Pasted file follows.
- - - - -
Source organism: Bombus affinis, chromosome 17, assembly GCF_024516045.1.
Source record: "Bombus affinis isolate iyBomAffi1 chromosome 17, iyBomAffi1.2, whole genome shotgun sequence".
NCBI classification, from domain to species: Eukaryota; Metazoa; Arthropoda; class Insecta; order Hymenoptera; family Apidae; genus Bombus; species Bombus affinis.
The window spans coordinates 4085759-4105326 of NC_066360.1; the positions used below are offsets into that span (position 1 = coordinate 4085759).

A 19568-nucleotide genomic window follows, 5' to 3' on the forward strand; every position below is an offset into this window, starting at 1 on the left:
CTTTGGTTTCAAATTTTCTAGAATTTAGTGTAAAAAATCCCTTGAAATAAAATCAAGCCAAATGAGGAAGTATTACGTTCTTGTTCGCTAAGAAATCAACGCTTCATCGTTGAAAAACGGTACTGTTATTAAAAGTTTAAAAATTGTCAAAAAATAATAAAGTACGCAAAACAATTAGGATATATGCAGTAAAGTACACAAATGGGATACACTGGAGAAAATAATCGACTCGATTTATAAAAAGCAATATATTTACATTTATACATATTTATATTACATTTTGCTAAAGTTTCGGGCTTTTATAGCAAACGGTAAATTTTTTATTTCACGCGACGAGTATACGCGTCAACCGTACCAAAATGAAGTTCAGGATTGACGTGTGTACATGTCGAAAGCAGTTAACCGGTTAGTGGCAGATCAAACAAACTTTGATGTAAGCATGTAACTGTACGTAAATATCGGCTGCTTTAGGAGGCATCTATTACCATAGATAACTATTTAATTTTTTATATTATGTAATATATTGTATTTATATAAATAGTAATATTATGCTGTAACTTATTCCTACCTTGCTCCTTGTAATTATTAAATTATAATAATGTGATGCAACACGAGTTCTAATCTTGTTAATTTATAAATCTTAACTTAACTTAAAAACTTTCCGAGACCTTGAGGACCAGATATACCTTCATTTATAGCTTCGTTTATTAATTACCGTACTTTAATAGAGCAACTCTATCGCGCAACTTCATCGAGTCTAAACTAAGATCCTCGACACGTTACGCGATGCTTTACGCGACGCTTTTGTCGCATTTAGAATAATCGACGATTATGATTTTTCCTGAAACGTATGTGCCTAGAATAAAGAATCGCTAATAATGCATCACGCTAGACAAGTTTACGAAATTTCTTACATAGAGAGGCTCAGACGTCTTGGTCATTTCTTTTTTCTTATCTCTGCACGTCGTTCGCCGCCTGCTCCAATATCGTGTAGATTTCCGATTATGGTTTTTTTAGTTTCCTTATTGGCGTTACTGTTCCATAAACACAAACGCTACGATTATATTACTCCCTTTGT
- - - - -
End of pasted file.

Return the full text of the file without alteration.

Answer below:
Source organism: Bombus affinis, chromosome 17, assembly GCF_024516045.1.
Source record: "Bombus affinis isolate iyBomAffi1 chromosome 17, iyBomAffi1.2, whole genome shotgun sequence".
NCBI classification, from domain to species: Eukaryota; Metazoa; Arthropoda; class Insecta; order Hymenoptera; family Apidae; genus Bombus; species Bombus affinis.
The window spans coordinates 4085759-4105326 of NC_066360.1; the positions used below are offsets into that span (position 1 = coordinate 4085759).

A 19568-nucleotide genomic window follows, 5' to 3' on the forward strand; every position below is an offset into this window, starting at 1 on the left:
CTTTGGTTTCAAATTTTCTAGAATTTAGTGTAAAAAATCCCTTGAAATAAAATCAAGCCAAATGAGGAAGTATTACGTTCTTGTTCGCTAAGAAATCAACGCTTCATCGTTGAAAAACGGTACTGTTATTAAAAGTTTAAAAATTGTCAAAAAATAATAAAGTACGCAAAACAATTAGGATATATGCAGTAAAGTACACAAATGGGATACACTGGAGAAAATAATCGACTCGATTTATAAAAAGCAATATATTTACATTTATACATATTTATATTACATTTTGCTAAAGTTTCGGGCTTTTATAGCAAACGGTAAATTTTTTATTTCACGCGACGAGTATACGCGTCAACCGTACCAAAATGAAGTTCAGGATTGACGTGTGTACATGTCGAAAGCAGTTAACCGGTTAGTGGCAGATCAAACAAACTTTGATGTAAGCATGTAACTGTACGTAAATATCGGCTGCTTTAGGAGGCATCTATTACCATAGATAACTATTTAATTTTTTATATTATGTAATATATTGTATTTATATAAATAGTAATATTATGCTGTAACTTATTCCTACCTTGCTCCTTGTAATTATTAAATTATAATAATGTGATGCAACACGAGTTCTAATCTTGTTAATTTATAAATCTTAACTTAACTTAAAAACTTTCCGAGACCTTGAGGACCAGATATACCTTCATTTATAGCTTCGTTTATTAATTACCGTACTTTAATAGAGCAACTCTATCGCGCAACTTCATCGAGTCTAAACTAAGATCCTCGACACGTTACGCGATGCTTTACGCGACGCTTTTGTCGCATTTAGAATAATCGACGATTATGATTTTTCCTGAAACGTATGTGCCTAGAATAAAGAATCGCTAATAATGCATCACGCTAGACAAGTTTACGAAATTTCTTACATAGAGAGGCTCAGACGTCTTGGTCATTTCTTTTTTCTTATCTCTGCACGTCGTTCGCCGCCTGCTCCAATATCGTGTAGATTTCCGATTATGGTTTTTTTAGTTTCCTTATTGGCGTTACTGTTCCATAAACACAAACGCTACGATTATATTACTCCCTTTGT